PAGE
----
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Michael Behe: Kafka in Dover, Pennsylvania

Photo: Franz Kafka, via Wikimedia Commons.

Biochemist Michael Behe had an online conversation recenty with computational biologist and ID critic Joshua Swamidass of Washington University. It was moderated by host Pat Flynn. You will enjoy Professor Behe’s merrily ironic pursed lips and dancing eyebrows as he awaits his turns. They are almost as eloquent as Dr. Behe himself. 

The introductory conversation is timely given current events, as the nation prepares to turn its eyes to the courts to adjudicate legal claims, in Pennsylvania and elsewhere, bearing on the recent election. It is now 15 years since the Kitzmiller v. Dover trial. In that legal drama, a Federal judge in Harrisburg, PA, copied and pasted and claimed the right not just to read and decide the law but to rule on ultimate scientific questions. As Behe notes, as a scientific arbiter, Judge Jones brought to bear his past experiences of an abortive political career in his state as well as heading up the Pennsylvania Liquor Control Board. Well, the distilling of spirits is a scientific process of sorts, is it not? Why should Jones not claim the right to decide whether the scientific evidence for intelligent design holds up? That’s how surreal Dover was.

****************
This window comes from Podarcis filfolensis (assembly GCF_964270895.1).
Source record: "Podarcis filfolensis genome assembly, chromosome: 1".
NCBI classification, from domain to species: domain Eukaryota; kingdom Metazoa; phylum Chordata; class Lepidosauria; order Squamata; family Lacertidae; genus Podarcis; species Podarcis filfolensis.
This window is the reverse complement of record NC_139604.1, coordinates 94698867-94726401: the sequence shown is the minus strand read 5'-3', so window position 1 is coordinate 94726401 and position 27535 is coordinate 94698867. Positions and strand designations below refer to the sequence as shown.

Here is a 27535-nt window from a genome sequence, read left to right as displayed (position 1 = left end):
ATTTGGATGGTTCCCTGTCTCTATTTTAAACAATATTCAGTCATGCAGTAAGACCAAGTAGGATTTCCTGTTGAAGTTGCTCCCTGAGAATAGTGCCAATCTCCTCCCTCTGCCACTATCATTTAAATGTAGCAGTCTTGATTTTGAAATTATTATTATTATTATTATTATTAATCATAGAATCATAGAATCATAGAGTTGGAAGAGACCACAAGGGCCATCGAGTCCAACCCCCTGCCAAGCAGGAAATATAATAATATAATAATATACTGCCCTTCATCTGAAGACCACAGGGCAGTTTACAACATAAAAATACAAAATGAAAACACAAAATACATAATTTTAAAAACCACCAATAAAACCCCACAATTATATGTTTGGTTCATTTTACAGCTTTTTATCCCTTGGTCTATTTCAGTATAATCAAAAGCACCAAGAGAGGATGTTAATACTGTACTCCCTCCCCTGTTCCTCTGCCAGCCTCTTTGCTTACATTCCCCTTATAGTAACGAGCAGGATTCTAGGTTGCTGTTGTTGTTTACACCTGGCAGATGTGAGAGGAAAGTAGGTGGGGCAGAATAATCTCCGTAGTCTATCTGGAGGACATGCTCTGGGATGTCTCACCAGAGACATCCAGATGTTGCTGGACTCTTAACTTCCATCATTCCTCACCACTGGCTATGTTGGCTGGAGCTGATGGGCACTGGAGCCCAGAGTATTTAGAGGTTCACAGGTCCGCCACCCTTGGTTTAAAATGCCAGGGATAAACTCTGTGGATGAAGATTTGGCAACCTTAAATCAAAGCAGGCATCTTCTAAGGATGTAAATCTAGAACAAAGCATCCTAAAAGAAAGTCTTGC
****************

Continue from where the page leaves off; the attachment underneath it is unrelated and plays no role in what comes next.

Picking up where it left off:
Watch the discussion here:

To understand his experience with the case, Dr. Behe recommends that viewers read the Franz Kafka novel The Trial. As Behe says in his forthcoming book, A Mousetrap for Darwin,

By the time the whole thing was finished I had a lot more sympathy for the protagonist of [the novel], and a much sharper understanding of the term Kafkaesque: “Marked by surreal distortion.” On reflection I’ve concluded that it pretty much didn’t matter what I said on the stand, nor what any of the other expert witnesses on either side said. The outcome of the case was decided long before the trial began.

Behe concludes here, “Courts are not good places to discuss ideas.” Yet ID critics continue to cite the Dover case as scientific gospel. Kafkaesque, indeed! A Mousetrap for Darwin, out on November 18, is available for preorder now in hardback, paperback, and Kindle versions.